A EUR 3 million investment in new state-of-the art technologies will allow the European Solar Test Installation to keep pace with the rapidly evolving photovoltaics market and be able to address forthcoming standardisation issues.
Scientists have been able to show for the first time at ambient conditions that the quantum mechanisms of energy transfer make phyotosynthesis more robust in the face of environmental influences. The quantum phenomenon responsible, known as coherence, is manifested in so-called photosynthetic antenna proteins that are responsible for absorption of sunlight and energy transport to the photochemical reaction centers of photosynthesis.
Scientists at the Institute of Photovoltaic at the University of Stuttgart have developed an innovative method, enabling damage to the photovoltaic modules to be revealed quickly, above all for the first time also independent of lighting conditions with the help of luminescence images.
Researchers from the United Kingdom, the Energy Department's National Renewable Energy Laboratory, and the University of Kentucky have recently published a paper describing a novel cellulose-degrading enzyme from a marine wood borer Limnoria quadripunctata, commonly known as the gribble.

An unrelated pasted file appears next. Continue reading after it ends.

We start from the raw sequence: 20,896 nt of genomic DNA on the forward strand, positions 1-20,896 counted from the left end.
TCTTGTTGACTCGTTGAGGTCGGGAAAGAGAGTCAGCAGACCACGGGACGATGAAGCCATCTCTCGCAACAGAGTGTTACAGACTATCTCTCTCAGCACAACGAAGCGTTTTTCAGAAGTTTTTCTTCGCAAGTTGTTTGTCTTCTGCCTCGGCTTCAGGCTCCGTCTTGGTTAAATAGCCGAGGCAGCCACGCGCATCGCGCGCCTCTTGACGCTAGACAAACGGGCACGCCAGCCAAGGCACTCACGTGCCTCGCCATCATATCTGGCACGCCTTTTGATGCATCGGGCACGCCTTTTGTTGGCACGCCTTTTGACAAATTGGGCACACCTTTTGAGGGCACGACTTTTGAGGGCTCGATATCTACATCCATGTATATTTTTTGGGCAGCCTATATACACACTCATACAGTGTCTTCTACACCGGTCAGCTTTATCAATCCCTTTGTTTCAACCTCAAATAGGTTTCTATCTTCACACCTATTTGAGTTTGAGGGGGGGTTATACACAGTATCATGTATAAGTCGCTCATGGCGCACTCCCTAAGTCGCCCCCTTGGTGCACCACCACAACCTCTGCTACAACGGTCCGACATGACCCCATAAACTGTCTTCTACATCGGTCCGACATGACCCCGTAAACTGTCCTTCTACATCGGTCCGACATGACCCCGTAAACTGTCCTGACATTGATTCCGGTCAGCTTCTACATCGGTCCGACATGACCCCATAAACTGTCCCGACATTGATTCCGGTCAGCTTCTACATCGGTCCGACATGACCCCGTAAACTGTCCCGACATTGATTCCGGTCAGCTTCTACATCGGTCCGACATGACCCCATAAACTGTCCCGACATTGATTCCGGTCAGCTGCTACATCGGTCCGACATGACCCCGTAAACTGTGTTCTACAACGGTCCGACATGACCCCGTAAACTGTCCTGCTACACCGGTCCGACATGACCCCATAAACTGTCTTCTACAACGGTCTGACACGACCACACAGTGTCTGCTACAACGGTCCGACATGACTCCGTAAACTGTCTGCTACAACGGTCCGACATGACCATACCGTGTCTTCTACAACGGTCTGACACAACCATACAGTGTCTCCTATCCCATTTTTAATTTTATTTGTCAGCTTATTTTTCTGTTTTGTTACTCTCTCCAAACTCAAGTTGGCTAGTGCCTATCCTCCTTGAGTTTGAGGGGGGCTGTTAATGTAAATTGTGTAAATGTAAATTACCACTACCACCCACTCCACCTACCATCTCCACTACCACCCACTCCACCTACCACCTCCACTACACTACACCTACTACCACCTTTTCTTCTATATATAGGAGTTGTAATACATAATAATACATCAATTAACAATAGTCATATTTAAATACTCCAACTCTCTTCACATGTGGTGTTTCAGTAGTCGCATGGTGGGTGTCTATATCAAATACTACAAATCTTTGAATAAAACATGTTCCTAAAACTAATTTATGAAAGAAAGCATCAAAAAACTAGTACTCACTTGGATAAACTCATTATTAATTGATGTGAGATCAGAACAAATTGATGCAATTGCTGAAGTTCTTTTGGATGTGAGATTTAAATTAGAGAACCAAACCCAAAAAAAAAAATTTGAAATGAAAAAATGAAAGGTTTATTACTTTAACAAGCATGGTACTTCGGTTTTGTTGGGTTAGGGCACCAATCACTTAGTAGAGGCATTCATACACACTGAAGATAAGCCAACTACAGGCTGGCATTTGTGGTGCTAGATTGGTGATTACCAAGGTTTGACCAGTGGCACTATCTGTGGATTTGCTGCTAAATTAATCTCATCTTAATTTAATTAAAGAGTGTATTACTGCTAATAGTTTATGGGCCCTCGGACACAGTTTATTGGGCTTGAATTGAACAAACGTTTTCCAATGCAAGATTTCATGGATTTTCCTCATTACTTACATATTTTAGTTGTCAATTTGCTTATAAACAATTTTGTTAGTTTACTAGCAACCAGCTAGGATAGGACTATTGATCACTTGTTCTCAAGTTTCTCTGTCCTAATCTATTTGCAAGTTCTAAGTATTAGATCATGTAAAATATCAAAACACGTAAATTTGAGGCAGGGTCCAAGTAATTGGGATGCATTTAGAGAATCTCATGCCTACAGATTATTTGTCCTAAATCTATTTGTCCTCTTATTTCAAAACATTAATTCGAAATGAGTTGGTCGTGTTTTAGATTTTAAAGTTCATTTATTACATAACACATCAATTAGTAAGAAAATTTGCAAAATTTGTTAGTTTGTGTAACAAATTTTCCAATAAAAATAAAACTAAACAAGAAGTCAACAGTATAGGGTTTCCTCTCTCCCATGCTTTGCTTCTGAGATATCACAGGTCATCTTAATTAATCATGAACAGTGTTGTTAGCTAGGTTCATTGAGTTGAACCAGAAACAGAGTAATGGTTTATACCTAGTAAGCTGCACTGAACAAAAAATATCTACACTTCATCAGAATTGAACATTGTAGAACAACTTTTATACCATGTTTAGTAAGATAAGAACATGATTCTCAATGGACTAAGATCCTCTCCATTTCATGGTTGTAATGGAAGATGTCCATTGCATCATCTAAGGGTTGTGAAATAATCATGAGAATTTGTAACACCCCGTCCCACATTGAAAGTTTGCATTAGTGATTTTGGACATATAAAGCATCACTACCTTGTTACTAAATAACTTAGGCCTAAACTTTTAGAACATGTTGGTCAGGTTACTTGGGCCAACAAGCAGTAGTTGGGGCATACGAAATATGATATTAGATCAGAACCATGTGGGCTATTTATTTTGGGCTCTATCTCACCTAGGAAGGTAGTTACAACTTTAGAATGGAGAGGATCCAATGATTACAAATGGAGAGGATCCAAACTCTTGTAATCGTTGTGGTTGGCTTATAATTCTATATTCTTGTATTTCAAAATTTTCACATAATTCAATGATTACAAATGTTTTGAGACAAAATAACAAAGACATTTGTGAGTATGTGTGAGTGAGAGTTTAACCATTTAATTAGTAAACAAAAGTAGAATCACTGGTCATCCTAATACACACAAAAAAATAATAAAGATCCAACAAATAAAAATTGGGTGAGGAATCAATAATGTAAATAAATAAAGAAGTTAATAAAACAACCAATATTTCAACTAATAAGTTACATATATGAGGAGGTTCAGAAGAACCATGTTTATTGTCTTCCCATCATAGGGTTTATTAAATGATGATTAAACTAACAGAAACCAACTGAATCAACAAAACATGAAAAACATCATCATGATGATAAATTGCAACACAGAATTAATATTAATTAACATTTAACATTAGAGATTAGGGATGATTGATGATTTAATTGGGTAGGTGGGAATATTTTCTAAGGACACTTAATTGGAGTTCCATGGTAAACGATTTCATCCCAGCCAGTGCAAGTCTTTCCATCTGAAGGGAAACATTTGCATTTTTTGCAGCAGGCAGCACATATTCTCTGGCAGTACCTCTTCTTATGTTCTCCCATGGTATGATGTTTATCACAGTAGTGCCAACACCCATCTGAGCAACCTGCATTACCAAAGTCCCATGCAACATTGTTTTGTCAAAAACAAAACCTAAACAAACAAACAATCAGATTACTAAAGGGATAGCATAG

The global operator of renewable energy ACCIONA-Energy in collaboration with the Marine Research Unit of AZTI-Tecnalia has developed a guide that will facilitate the writing of the Environmental Impact Studies (EIS) of Marine Renewable Energy Projects.
Researchers have modified so called superstrate solar cells with their highly efficient architecture in order to obtain hydrogen from water with the help of suitable catalysts. But the solar cell rapidly corrodes when placed in the aqueous electrolyte solution. Now, they have found a way to prevent corrosion by embedding the catalysts in an electrically conducting polymer and then mounting them onto the solar cell's two contact surfaces.
As spring warms up Wisconsin, humans aren't the only ones tending their gardens. At the University of Wisconsin-Madison Department of Bacteriology, colonies of leaf-cutter ants cultivate thriving communities of fungi and bacteria using freshly cut plant material.